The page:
Hong Kong: Stocks focused on domestic Asian themes, such as consumption and properties, are attractive investments in a region that is expected to outperform even as global growth slows.
Home to two of the world’s fastest growing economies -- China and India -- Asia is expected to weather the slowdown in world economic growth, analysts say, although all bets are off in the event of a U.S. recession.
That risk eased this week after the Federal Reserve cut its benchmark fed funds rate by 50 basis points to 4.75%, to help shield the world’s biggest economy, Asia’s top export destination, from a housing slump and credit market turmoil.
“This is obviously good news for Asia. Asian economies were already strong, stock valuations were not excessive, so a cut in U.S. interest rates is certainly a big boon for Asia,” said Elan Cohen, senior portfolio manager at JPMorgan Private Bank.
Cohen said equity markets in Taiwan, South Korea and Thailand were particularly attractive. “Those three, we feel, are attractive though not without political risks, but their valuations are cheap. In the case of Taiwan and Korea, they’re highly leveraged to the upside in technology.”
The three markets trade between 11 to 14 times 2007 earnings compared with 15-16 times for Asia excluding Japan. Morgan Stanley analyst Malcolm Wood believes Hong Kong and China offered better opportunities.
“Banks like Hang Seng Bank, which would give you good exposure to improving credit growth and the wealth management services in Hong Kong” are good buys, he said.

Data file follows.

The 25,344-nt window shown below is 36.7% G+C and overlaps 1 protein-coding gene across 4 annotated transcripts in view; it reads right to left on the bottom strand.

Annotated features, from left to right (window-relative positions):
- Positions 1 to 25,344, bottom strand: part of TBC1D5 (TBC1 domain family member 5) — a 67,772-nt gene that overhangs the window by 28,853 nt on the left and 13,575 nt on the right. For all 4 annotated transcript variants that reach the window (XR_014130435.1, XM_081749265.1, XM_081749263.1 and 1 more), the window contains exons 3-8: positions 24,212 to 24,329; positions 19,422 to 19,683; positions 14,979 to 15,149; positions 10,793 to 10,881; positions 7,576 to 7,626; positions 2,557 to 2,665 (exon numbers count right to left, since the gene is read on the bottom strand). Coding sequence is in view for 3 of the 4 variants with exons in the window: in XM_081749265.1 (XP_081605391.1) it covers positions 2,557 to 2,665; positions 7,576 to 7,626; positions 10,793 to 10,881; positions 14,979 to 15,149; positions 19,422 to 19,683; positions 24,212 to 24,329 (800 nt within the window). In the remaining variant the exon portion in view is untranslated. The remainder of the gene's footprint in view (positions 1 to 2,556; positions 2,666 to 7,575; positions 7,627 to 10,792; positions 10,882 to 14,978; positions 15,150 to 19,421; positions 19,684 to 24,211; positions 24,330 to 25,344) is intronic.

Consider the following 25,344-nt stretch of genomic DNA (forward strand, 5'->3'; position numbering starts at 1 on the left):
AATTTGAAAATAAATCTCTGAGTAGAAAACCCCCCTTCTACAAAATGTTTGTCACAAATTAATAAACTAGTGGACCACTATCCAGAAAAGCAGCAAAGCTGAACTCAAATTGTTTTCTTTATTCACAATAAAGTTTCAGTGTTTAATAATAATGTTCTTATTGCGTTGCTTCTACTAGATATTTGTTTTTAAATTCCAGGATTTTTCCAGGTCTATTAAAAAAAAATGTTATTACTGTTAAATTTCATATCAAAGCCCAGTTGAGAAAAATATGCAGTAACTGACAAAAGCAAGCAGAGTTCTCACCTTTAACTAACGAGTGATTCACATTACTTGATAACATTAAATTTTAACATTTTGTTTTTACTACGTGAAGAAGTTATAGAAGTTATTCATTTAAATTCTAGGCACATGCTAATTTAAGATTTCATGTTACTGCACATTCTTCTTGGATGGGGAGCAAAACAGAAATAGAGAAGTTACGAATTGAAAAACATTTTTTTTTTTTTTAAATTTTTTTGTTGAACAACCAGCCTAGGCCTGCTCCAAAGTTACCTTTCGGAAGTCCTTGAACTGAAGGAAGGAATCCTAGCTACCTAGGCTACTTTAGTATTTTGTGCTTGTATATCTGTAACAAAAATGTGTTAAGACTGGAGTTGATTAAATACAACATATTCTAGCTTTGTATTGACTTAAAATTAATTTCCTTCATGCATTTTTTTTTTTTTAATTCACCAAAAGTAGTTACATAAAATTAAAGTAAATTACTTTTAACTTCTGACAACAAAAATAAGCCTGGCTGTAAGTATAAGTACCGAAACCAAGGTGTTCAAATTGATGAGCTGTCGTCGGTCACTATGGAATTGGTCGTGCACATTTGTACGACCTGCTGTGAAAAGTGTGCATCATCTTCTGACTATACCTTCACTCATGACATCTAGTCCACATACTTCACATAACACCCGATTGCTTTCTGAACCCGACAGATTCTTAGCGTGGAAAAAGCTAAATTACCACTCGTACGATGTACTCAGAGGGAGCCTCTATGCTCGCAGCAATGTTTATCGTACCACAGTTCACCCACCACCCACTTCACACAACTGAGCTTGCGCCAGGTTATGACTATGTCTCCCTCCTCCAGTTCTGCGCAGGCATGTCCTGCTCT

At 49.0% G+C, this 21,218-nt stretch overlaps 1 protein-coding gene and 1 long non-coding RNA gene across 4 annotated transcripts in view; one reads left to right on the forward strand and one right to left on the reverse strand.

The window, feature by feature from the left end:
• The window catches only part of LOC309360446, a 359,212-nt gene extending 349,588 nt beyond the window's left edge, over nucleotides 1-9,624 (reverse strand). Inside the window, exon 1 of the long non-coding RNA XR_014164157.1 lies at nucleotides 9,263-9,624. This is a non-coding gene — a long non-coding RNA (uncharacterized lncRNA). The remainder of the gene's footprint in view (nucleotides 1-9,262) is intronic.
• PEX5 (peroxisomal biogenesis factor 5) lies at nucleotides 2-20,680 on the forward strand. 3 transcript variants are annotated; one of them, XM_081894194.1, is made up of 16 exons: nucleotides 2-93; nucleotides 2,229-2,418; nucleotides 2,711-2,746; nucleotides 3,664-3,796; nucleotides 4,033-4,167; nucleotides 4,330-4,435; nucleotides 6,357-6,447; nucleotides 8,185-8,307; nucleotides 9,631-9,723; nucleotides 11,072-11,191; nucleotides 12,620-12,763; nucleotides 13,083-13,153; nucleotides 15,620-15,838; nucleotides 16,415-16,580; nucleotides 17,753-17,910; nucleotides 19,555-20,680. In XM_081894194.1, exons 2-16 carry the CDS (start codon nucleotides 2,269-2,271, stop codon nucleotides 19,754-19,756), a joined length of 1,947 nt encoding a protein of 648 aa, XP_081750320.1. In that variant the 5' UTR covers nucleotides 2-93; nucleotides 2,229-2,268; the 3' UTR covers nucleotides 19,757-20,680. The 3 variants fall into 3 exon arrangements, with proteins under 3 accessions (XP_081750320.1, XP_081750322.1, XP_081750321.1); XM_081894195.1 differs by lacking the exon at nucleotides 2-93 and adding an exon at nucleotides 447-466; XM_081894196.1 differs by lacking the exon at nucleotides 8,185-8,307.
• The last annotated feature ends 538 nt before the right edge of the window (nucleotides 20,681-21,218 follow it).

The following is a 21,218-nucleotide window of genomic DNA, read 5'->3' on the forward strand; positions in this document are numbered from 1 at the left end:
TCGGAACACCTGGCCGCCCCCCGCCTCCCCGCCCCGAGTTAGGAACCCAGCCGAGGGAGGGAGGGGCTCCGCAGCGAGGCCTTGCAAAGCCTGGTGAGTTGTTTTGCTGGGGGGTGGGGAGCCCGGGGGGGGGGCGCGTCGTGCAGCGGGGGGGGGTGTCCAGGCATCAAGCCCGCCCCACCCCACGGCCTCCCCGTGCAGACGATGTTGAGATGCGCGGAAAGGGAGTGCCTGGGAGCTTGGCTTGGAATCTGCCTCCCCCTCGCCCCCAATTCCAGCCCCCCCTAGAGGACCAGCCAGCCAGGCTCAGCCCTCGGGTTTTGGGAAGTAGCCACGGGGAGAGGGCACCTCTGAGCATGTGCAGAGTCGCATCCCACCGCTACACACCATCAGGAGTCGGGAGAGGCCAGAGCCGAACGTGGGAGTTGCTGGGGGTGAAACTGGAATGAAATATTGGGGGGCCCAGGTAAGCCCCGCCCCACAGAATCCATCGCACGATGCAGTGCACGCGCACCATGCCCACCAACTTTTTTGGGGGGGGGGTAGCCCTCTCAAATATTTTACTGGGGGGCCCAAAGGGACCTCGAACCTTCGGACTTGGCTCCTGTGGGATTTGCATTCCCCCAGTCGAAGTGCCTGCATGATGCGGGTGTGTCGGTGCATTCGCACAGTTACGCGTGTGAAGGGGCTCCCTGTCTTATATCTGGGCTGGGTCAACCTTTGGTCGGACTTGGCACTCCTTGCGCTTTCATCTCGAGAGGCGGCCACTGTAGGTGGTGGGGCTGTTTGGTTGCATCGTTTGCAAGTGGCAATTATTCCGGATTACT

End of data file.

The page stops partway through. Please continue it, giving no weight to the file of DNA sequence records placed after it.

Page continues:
Wood also likes Hong Kong property developers like Sun Hung Kai Properties, which has exposure to China’s thriving property market and Shun Tak Holdings which is benefiting from an economic boom in the the gambling enclave of Macau.
Firms well placed to take advantage of the growing buying power of Asian consumers include South Korean retailer Shinsegae -- rated a buy by Goldman Sachs analysts -- and New World Department Store China, which has been given an overweight rating by HSBC.
Earlier this week, the Asian Development Bank raised its growth forecast for Asia excluding Japan to 8.2% for 2008, up from an earlier prediction of 7.6%, but left open the possibility of downward revisions due to the global credit problem.
In contrast, the International Monetary Fund is expected to cut its forecast for 2008 economic growth in the United States to 2.2% from 2.8% and make a more modest reduction in its outlook for the euro zone.
But some market players remained cautious about rushing out to buy exporters and financial stocks, which had rebounded following the hefty U.S. rate cut.
“The immediate market impact of the U.S. rate cut is positive, although it’s too early to say whether or not the fundamental view on exporters from the region and financial stocks has altered,” said Hong Kong-based Mark Konyn, chief executive, Asia Pacific, of Allianz’s RCM asset management unit.
“There will be further disclosures relating to the failing asset class over the next month or so -- Lehman’s disclosure was better than expected, but let’s see others as they report.”
Lehman Brothers posted a better-than-expected 3.2% fall in quarterly earnings on Tuesday and said the worst of the credit correction was over, but Morgan Stanley missed expectations.